A Sort Of Homecoming
Continued (page 2 of 2)
That's also sort of the way Woods has performed this season. He began with a missed cut in Abu Dhabi, won the Farmers Insurance Open, went out in the first round of the Accenture Match Play and was T-37 in the Honda Classic before winning the WGC-Cadillac Championship.
What is indisputably true is that Woods is hitting the ball consistently better now than he has since before the car crash. The Sean Foley swing changes seems to have been fully integrated into his psyche. No longer does he revert to the old swing under pressure, which is what most players do.
While he is still only No. 127 on tour in driving accuracy and No. 59 in greens in regulation, his misses are much better. When he is off, he is not off by as much as he has been for the last three years, bringing to mind the Nick Faldo observation: "Golf is not about the quality of your good shots; It is about the quality of your bad shots."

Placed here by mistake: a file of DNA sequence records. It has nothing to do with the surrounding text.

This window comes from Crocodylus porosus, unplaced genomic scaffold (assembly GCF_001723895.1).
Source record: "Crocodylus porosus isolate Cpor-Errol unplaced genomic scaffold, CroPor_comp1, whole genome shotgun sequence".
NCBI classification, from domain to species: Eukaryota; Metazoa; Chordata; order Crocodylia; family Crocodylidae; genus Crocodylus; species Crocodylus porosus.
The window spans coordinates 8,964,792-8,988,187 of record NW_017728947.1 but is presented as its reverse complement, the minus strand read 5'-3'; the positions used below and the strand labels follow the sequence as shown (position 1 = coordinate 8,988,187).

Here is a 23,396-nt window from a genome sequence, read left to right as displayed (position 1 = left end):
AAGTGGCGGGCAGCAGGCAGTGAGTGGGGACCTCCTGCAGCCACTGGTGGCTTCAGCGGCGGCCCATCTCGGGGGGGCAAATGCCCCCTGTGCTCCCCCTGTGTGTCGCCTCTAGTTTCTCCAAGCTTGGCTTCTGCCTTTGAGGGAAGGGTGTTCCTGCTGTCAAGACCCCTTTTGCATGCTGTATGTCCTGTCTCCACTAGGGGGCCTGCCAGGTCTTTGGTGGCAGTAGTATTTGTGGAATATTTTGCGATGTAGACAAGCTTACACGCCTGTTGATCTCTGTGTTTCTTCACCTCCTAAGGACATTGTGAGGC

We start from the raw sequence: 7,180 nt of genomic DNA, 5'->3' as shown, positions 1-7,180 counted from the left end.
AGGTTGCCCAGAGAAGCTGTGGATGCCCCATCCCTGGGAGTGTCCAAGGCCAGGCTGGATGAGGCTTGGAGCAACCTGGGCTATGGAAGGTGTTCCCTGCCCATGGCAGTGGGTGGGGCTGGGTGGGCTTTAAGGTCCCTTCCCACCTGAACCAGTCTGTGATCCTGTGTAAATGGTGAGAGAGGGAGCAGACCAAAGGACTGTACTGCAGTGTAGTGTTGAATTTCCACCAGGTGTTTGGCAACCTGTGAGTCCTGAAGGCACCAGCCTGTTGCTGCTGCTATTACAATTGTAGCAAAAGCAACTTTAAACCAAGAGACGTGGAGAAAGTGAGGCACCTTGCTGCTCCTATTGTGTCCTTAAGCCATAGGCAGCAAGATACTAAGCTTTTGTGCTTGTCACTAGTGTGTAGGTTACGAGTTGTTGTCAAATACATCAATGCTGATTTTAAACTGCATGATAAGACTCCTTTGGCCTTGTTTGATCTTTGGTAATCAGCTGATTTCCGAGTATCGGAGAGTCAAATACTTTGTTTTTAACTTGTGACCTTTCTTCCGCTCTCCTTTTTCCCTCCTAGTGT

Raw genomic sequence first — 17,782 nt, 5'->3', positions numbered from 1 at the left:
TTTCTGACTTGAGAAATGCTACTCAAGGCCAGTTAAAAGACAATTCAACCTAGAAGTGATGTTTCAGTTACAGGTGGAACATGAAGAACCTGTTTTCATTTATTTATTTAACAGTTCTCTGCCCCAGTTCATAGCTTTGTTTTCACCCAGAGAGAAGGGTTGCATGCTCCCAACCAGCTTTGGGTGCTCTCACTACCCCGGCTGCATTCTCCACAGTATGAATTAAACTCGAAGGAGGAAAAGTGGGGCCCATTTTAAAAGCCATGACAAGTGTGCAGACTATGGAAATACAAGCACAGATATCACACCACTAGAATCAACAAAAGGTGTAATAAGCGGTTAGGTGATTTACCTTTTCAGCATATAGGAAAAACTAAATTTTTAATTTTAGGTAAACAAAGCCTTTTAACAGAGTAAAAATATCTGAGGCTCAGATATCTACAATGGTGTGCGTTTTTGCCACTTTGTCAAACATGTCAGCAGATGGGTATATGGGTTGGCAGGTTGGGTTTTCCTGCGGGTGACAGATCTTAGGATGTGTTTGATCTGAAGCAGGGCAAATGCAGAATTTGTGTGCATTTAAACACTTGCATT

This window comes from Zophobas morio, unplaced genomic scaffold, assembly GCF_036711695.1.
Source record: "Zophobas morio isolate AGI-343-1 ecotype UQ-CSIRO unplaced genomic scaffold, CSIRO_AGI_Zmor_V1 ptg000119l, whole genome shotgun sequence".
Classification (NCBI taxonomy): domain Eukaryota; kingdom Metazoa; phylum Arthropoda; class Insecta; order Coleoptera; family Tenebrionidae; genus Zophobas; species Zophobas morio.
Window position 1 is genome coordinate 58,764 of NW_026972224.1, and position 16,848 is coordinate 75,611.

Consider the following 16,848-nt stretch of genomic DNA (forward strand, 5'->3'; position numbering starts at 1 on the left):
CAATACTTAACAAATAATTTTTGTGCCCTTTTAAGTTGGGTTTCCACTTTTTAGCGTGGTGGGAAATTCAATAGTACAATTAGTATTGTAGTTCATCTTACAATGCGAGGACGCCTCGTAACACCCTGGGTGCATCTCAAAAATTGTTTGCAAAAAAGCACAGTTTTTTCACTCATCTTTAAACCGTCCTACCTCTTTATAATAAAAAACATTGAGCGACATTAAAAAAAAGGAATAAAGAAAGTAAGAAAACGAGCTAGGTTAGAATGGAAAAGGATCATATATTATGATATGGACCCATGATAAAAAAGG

But, most importantly, Woods has his Great Eraser back in the bag -- a putter that wipes out his mistakes. After struggling on the greens since shortly before Y.E. Yang played the role of Buster Douglas in the 2009 PGA Championship, Woods, while not yet back to being automatic, has become reliable.
He is sixth in the crucial strokes gained/putting stat which has helped him lead the tour with a scoring average of 68.480. His all-around ranking for all stats is No. 2.
Maybe Woods is not the dominant player he once was -- he stumbled to the finish line at both Torrey Pines and Doral -- but he is still good enough to be the best in the world.
Maybe he is no longer playing on that greatest-ever level, but he is still the guy who once was that guy. And Bay Hill seems to be one of those places that brings out the best in him. Perhaps it will be where he returns to No. 1.